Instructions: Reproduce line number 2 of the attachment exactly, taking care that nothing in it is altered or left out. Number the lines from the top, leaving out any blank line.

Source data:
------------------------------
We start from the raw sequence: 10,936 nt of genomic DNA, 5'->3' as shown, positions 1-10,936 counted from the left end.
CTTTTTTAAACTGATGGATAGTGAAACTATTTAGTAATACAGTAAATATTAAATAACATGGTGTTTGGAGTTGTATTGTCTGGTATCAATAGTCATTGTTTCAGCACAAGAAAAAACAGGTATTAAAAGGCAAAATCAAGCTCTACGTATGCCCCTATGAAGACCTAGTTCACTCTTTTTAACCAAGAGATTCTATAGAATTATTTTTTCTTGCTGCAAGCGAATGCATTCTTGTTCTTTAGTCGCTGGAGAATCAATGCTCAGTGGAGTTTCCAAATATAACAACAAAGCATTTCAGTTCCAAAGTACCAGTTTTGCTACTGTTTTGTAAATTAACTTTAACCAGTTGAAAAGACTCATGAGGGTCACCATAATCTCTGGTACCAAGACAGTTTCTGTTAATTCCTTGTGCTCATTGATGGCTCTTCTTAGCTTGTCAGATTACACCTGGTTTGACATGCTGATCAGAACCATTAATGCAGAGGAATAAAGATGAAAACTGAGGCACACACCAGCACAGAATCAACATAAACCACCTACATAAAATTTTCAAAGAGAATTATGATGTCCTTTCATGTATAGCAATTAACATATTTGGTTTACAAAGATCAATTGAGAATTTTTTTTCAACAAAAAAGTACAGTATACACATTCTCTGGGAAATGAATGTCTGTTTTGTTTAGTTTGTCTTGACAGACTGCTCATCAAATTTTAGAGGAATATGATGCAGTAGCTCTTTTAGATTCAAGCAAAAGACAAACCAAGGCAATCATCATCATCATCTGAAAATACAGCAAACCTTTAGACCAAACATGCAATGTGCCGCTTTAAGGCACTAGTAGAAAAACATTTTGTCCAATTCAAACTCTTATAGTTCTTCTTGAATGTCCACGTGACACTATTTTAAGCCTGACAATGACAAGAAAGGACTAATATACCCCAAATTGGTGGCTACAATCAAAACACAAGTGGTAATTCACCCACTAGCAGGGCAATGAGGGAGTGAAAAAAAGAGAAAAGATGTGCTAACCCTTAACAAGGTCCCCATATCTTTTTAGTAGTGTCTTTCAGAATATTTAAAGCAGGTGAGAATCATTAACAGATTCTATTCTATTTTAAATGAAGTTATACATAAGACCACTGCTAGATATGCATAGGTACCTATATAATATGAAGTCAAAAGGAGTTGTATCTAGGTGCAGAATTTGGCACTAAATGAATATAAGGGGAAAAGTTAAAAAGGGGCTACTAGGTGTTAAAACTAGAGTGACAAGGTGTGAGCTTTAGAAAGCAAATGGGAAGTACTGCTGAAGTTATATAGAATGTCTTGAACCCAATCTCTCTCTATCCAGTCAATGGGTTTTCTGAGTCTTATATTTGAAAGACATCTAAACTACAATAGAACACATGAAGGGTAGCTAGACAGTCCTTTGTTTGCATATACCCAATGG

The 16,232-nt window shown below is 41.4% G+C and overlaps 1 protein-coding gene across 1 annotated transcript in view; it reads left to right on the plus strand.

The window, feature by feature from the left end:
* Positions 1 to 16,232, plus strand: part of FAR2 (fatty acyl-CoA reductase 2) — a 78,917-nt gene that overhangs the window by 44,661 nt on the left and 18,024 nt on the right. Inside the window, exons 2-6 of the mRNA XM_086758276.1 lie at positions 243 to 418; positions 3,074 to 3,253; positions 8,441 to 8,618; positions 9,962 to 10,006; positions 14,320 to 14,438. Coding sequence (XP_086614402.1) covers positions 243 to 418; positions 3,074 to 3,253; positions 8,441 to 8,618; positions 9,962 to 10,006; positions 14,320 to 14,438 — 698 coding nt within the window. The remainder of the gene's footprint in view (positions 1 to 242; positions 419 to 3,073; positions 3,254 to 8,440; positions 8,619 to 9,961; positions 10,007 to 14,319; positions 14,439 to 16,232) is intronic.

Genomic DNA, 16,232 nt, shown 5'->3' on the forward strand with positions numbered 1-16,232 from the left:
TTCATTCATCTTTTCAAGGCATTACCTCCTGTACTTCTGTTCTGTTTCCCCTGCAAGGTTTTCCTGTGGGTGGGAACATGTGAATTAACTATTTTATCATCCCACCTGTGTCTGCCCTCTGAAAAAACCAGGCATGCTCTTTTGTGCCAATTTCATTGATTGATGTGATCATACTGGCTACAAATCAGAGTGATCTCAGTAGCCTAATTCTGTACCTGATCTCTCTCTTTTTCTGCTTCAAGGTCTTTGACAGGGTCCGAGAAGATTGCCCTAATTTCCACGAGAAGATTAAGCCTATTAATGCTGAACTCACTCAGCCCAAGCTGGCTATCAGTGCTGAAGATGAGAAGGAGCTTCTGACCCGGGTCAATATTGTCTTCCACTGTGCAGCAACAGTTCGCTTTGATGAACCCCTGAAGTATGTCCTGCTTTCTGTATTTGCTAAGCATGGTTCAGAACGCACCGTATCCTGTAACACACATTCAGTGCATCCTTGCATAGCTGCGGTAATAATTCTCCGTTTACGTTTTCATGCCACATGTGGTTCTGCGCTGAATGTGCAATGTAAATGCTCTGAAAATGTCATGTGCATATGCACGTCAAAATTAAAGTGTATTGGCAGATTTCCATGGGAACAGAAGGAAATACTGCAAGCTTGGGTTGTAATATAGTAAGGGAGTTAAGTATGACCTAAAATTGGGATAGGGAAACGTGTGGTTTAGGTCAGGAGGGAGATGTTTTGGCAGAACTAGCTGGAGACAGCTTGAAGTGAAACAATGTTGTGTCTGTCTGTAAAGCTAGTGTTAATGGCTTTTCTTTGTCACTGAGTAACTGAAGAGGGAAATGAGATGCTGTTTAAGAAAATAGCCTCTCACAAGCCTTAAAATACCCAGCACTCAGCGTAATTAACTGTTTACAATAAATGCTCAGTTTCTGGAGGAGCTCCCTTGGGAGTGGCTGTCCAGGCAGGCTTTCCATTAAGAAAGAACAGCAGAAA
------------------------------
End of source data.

CTTTTTTAAACTGATGGATAGTGAAACTATTTAGTAATACAGTAAATATTAAATAACATGGTGTTTGGAGTTGTATTGTCTGGTATCAATAGTCATTGTTTCAGCACAAGAAAAAACAGGTATTAAAAGGCAAAATCAAGCTCTACGTATGCCCCTATGAAGACCTAGTTCACTCTTTTTAACCAAGAGATTCTATAGAATTATTTTTTCTTGCTGCAAGCGAATGCATTCTTGTTCTTTAGTCGCTGGAGAATCAATGCTCAGTGGAGTTTCCAAATATAACAACAAAGCATTTCAGTTCCAAAGTACCAGTTTTGCTACTGTTTTGTAAATTAACTTTAACCAGTTGAAAAGACTCATGAGGGTCACCATAATCTCTGGTACCAAGACAGTTTCTGTTAATTCCTTGTGCTCATTGATGGCTCTTCTTAGCTTGTCAGATTACACCTGGTTTGACATGCTGATCAGAACCATTAATGCAGAGGAATAAAGATGAAAACTGAGGCACACACCAGCACAGAATCAACATAAACCACCTACATAAAATTTTCAAAGAGAATTATGATGTCCTTTCATGTATAGCAATTAACATATTTGGTTTACAAAGATCAATTGAGAATTTTTTTTCAACAAAAAAGTACAGTATACACATTCTCTGGGAAATGAATGTCTGTTTTGTTTAGTTTGTCTTGACAGACTGCTCATCAAATTTTAGAGGAATATGATGCAGTAGCTCTTTTAGATTCAAGCAAAAGACAAACCAAGGCAATCATCATCATCATCTGAAAATACAGCAAACCTTTAGACCAAACATGCAATGTGCCGCTTTAAGGCACTAGTAGAAAAACATTTTGTCCAATTCAAACTCTTATAGTTCTTCTTGAATGTCCACGTGACACTATTTTAAGCCTGACAATGACAAGAAAGGACTAATATACCCCAAATTGGTGGCTACAATCAAAACACAAGTGGTAATTCACCCACTAGCAGGGCAATGAGGGAGTGAAAAAAAGAGAAAAGATGTGCTAACCCTTAACAAGGTCCCCATATCTTTTTAGTAGTGTCTTTCAGAATATTTAAAGCAGGTGAGAATCATTAACAGATTCTATTCTATTTTAAATGAAGTTATACATAAGACCACTGCTAGATATGCATAGGTACCTATATAATATGAAGTCAAAAGGAGTTGTATCTAGGTGCAGAATTTGGCACTAAATGAATATAAGGGGAAAAGTTAAAAAGGGGCTACTAGGTGTTAAAACTAGAGTGACAAGGTGTGAGCTTTAGAAAGCAAATGGGAAGTACTGCTGAAGTTATATAGAATGTCTTGAACCCAATCTCTCTCTATCCAGTCAATGGGTTTTCTGAGTCTTATATTTGAAAGACATCTAAACTACAATAGAACACATGAAGGGTAGCTAGACAGTCCTTTGTTTGCATATACCCAATGG